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Thread: Topological Spaces

  1. #1
    Senior Member slevvio's Avatar
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    Topological Spaces

    Let $\displaystyle \mathcal{Z} $ be the family of sets $\displaystyle U $ in $\displaystyle \mathbb{R} $ such that $\displaystyle U $ is empy or $\displaystyle \mathbb{R} \setminus U $ is finite.
    Show that $\displaystyle \mathcal{Z} $ is a topology on $\displaystyle \mathbb{R} $. By considering the inverse images of closed sets, show that every polynomial function $\displaystyle f: \mathbb{R} \rightarrow \mathbb{R} $ is $\displaystyle (\mathcal{Z},\mathcal{Z}) $-continuous.

    Hey everyone, I was wondering if anyone could assist me with the 2nd part. If $\displaystyle A $ is closed in $\displaystyle \mathbb{R} $ then $\displaystyle \mathbb{R} \setminus A $ is the empty set, or A is finite, i.e. A is $\displaystyle \mathbb{R} $ or finite.

    I don't understand though how $\displaystyle f^{-1} (A) $ is closed and I would really appreciate some advice here, thank you so much. This would show continuity of the polynomial functions.
    Last edited by slevvio; Mar 4th 2010 at 05:23 AM.
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    Quote Originally Posted by slevvio View Post
    Let $\displaystyle \mathcal{Z} $ be the family of sets $\displaystyle U $ in $\displaystyle \mathbb{R} $ such that $\displaystyle U $ is empy or $\displaystyle R \setminus U $ is finite.
    Show that $\displaystyle \mathcal{Z} $ is a topology on $\displaystyle \mathbb{R} $. By considering the inverse images of closed sets, show that every polynomial function $\displaystyle f: \mathbb{R} \rightarrow \mathbb{R} $ is $\displaystyle (\mathcal{Z},\mathcal{Z}) $-continuous.

    Hey everyone, I was wondering if anyone could assist me with the 2nd part. If $\displaystyle A $ is closed in $\displaystyle \mathbb{R} $ then $\displaystyle \mathbb{R} \setminus A $ is the empty set, or A is finite, i.e. A is $\displaystyle \mathbb{R} $ or finite.

    I don't understand though how $\displaystyle f^{-1} (A) $ is closed and I would really appreciate some advice here, thank you so much. This would show continuity of the polynomial functions.

    Hint: if f(x) is a polynomial of degree > 0, how many solutions at most can the equation $\displaystyle f(x)=k$ , for fixed k, have?

    So now, how many elements can the set $\displaystyle f^{-1}(A)$ have, when A is finite?

    Tonio
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  3. #3
    Senior Member slevvio's Avatar
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    it can have at most the degree of the polynomial am I right? eg a polynomial of degree three has 3 complex roots so at most 3 real roots.

    so then the number of elements in $\displaystyle f^{-1} (A) \le deg(f)|A| $. Is this correct?

    i.e. $\displaystyle |f^{-1} (A)| \le deg(f)|A| < \infty $ Hence $\displaystyle |f^{-1} (A)| $ is finite!

    But what about if A = $\displaystyle \mathbb{R}$? Then I guess I am trying to show that $\displaystyle f^{-1}(\mathbb{R}) = \{ x \in \mathbb{R} : f(x) \in \mathbb{R} \} = \mathbb{R} $. I guess if f is a polynomial it just moves every point in R to some other point in R. i.e. take any point in R and the polynomial will plop out another point, so it is its own image.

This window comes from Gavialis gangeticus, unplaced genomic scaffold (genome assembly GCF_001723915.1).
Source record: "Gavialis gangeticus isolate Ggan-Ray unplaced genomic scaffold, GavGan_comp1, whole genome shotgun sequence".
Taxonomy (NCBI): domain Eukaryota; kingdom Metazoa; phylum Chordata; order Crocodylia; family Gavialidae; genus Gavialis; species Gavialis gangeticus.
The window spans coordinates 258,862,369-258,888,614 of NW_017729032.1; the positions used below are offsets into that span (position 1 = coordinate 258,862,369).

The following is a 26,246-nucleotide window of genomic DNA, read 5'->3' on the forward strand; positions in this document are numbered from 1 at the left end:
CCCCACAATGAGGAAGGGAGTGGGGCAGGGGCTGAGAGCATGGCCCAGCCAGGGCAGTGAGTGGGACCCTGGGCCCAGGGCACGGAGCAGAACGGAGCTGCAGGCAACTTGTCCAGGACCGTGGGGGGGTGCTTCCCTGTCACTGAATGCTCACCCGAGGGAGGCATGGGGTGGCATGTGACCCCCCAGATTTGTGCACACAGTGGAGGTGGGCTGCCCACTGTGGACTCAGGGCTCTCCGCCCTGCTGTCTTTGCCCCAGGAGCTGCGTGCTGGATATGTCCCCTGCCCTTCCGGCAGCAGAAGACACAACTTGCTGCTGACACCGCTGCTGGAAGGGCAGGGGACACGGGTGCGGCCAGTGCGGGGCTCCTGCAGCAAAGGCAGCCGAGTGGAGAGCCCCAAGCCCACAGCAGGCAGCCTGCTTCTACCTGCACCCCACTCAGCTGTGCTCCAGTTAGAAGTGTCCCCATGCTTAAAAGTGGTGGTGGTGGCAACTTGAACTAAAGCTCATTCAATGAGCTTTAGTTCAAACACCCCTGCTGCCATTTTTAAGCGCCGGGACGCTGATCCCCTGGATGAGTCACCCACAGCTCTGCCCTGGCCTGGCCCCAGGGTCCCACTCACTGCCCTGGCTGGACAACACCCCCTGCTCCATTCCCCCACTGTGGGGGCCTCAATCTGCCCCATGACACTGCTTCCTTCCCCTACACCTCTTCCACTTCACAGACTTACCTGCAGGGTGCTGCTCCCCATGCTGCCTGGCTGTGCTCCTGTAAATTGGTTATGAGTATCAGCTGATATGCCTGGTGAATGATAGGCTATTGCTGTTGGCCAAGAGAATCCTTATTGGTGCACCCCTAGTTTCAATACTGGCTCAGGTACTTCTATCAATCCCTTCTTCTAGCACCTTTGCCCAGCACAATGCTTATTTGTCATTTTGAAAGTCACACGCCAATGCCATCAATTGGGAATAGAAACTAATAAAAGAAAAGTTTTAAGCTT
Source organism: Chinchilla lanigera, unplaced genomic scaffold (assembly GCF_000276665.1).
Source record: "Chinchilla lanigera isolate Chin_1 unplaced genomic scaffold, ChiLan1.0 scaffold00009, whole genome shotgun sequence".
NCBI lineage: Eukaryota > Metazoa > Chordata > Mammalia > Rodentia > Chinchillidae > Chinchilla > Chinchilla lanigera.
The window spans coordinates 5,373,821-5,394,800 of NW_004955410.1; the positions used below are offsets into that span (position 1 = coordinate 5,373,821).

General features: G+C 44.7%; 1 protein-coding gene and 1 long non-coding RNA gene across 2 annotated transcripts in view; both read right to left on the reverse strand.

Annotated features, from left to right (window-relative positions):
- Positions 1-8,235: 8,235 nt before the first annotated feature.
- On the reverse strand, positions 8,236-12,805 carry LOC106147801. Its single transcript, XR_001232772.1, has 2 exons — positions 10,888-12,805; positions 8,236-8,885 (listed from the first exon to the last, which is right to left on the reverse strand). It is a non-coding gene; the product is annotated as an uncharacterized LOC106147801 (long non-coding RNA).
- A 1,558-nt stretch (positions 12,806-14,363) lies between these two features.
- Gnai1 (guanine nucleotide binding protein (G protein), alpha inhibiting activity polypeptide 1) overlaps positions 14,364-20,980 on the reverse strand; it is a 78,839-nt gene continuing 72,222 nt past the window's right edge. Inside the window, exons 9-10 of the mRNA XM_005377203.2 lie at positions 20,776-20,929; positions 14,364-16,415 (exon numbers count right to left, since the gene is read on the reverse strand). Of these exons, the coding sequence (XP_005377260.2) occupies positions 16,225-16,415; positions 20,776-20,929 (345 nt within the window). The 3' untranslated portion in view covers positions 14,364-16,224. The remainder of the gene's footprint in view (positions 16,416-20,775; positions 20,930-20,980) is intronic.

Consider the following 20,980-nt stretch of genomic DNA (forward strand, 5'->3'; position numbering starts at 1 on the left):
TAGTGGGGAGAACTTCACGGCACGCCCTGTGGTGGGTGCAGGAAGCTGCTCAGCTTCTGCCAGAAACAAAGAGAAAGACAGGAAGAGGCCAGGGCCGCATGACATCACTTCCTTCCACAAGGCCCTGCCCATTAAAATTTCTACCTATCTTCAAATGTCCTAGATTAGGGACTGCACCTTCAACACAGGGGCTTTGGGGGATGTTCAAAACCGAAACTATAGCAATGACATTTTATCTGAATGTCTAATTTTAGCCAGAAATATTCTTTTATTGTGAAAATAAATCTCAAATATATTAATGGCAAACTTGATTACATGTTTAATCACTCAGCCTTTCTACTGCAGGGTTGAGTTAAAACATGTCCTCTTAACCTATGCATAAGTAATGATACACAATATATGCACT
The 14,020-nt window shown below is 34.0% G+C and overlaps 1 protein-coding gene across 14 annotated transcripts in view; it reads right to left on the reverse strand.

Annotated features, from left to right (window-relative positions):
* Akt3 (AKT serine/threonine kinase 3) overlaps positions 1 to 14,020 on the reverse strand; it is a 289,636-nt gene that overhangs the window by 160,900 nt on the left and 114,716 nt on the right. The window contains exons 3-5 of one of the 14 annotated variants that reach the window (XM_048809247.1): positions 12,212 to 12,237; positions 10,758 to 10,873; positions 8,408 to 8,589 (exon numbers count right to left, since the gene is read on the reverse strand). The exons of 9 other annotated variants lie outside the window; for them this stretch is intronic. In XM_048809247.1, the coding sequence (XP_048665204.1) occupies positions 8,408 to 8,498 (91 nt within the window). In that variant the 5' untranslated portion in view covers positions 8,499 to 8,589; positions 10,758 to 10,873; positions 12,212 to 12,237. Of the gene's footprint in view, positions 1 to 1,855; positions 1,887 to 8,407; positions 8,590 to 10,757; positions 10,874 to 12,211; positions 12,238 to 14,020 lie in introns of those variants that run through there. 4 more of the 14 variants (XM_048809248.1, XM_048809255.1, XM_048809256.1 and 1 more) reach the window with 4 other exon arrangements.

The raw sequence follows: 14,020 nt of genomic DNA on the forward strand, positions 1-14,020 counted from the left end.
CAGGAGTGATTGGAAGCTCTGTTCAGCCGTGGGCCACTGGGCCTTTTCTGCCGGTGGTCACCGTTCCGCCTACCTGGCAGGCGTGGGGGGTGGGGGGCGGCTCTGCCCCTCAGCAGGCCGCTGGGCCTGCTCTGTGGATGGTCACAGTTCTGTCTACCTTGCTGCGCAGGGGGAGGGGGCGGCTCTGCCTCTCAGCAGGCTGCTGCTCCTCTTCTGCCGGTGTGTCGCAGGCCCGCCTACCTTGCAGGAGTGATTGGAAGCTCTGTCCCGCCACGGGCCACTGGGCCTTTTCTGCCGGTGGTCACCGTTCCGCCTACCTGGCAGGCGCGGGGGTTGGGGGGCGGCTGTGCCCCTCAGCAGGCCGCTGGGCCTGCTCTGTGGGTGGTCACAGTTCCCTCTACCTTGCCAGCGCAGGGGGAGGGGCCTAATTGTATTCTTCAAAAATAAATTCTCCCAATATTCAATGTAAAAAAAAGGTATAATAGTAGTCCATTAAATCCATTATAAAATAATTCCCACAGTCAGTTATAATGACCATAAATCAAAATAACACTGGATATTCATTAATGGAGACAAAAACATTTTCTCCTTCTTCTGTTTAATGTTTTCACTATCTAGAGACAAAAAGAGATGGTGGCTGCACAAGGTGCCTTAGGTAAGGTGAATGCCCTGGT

Thanks for the help
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    MHF Contributor Drexel28's Avatar
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    Quote Originally Posted by slevvio View Post
    Let $\displaystyle \mathcal{Z} $ be the family of sets $\displaystyle U $ in $\displaystyle \mathbb{R} $ such that $\displaystyle U $ is empy or $\displaystyle \mathbb{R} \setminus U $ is finite.
    Show that $\displaystyle \mathcal{Z} $ is a topology on $\displaystyle \mathbb{R} $. By considering the inverse images of closed sets, show that every polynomial function $\displaystyle f: \mathbb{R} \rightarrow \mathbb{R} $ is $\displaystyle (\mathcal{Z},\mathcal{Z}) $-continuous.

    Hey everyone, I was wondering if anyone could assist me with the 2nd part. If $\displaystyle A $ is closed in $\displaystyle \mathbb{R} $ then $\displaystyle \mathbb{R} \setminus A $ is the empty set, or A is finite, i.e. A is $\displaystyle \mathbb{R} $ or finite.

    I don't understand though how $\displaystyle f^{-1} (A) $ is closed and I would really appreciate some advice here, thank you so much. This would show continuity of the polynomial functions.
    This is called the cofinite topology on $\displaystyle \mathbb{R}$. Notice that the resulting topological space is $\displaystyle T_1$. And so let $\displaystyle p:\mathbb{R}\mapsto\mathbb{R}$ be a polynomial, and let $\displaystyle F\subseteq\mathbb{R}$ be closed, then since it is the compliment of an open set we have that $\displaystyle F$ is finite. Let $\displaystyle \deg\text{ }p=n$. Then clearly for each $\displaystyle \xi\in F$ we have that $\displaystyle \text{card }p_n^{-1}(\{\xi\})\leqslant n$ (otherwise the polynomial $\displaystyle p_n(x)-\xi$ would be a polynomial of degree $\displaystyle n$ with more than $\displaystyle n$ roots! Thus, we see that $\displaystyle \text{card }p^{-1}(F)=\text{card }\bigcup_{\xi\in F}p^{-1}(\xi)\leqslant n\cdot\text{card }F$. Thus, $\displaystyle \text{card }p^{-1}(F)$ is finite and thus by $\displaystyle T_1$ness closed.

    The conclusion follows.
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